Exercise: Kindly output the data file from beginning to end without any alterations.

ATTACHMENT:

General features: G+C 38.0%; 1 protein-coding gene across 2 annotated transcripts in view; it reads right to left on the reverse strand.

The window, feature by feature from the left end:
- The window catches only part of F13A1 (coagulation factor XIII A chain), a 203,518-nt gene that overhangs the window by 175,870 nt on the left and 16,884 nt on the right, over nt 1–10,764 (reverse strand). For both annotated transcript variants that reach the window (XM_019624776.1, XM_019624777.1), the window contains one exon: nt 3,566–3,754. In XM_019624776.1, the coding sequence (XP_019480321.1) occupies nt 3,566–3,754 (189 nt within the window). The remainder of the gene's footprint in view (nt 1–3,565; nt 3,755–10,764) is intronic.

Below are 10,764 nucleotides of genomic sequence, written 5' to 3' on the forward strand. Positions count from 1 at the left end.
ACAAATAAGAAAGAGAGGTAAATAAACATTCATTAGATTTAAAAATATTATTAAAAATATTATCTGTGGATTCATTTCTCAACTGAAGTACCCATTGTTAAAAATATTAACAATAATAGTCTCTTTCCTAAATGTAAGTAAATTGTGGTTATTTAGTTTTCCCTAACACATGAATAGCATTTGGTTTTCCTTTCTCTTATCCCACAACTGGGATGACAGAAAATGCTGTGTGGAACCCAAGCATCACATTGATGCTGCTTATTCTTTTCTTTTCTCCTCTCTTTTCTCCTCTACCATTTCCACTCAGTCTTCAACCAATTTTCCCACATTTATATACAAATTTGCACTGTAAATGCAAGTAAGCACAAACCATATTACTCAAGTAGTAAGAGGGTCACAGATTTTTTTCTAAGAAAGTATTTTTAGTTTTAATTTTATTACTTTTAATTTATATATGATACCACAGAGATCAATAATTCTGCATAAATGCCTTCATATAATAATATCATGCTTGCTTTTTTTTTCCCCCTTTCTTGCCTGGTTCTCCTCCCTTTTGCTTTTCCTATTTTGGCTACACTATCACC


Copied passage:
General features: G+C 38.0%; 1 protein-coding gene across 2 annotated transcripts in view; it reads right to left on the reverse strand.

The window, feature by feature from the left end:
- The window catches only part of F13A1 (coagulation factor XIII A chain), a 203,518-nt gene that overhangs the window by 175,870 nt on the left and 16,884 nt on the right, over nt 1–10,764 (reverse strand). For both annotated transcript variants that reach the window (XM_019624776.1, XM_019624777.1), the window contains one exon: nt 3,566–3,754. In XM_019624776.1, the coding sequence (XP_019480321.1) occupies nt 3,566–3,754 (189 nt within the window). The remainder of the gene's footprint in view (nt 1–3,565; nt 3,755–10,764) is intronic.

Below are 10,764 nucleotides of genomic sequence, written 5' to 3' on the forward strand. Positions count from 1 at the left end.
ACAAATAAGAAAGAGAGGTAAATAAACATTCATTAGATTTAAAAATATTATTAAAAATATTATCTGTGGATTCATTTCTCAACTGAAGTACCCATTGTTAAAAATATTAACAATAATAGTCTCTTTCCTAAATGTAAGTAAATTGTGGTTATTTAGTTTTCCCTAACACATGAATAGCATTTGGTTTTCCTTTCTCTTATCCCACAACTGGGATGACAGAAAATGCTGTGTGGAACCCAAGCATCACATTGATGCTGCTTATTCTTTTCTTTTCTCCTCTCTTTTCTCCTCTACCATTTCCACTCAGTCTTCAACCAATTTTCCCACATTTATATACAAATTTGCACTGTAAATGCAAGTAAGCACAAACCATATTACTCAAGTAGTAAGAGGGTCACAGATTTTTTTCTAAGAAAGTATTTTTAGTTTTAATTTTATTACTTTTAATTTATATATGATACCACAGAGATCAATAATTCTGCATAAATGCCTTCATATAATAATATCATGCTTGCTTTTTTTTTCCCCCTTTCTTGCCTGGTTCTCCTCCCTTTTGCTTTTCCTATTTTGGCTACACTATCACC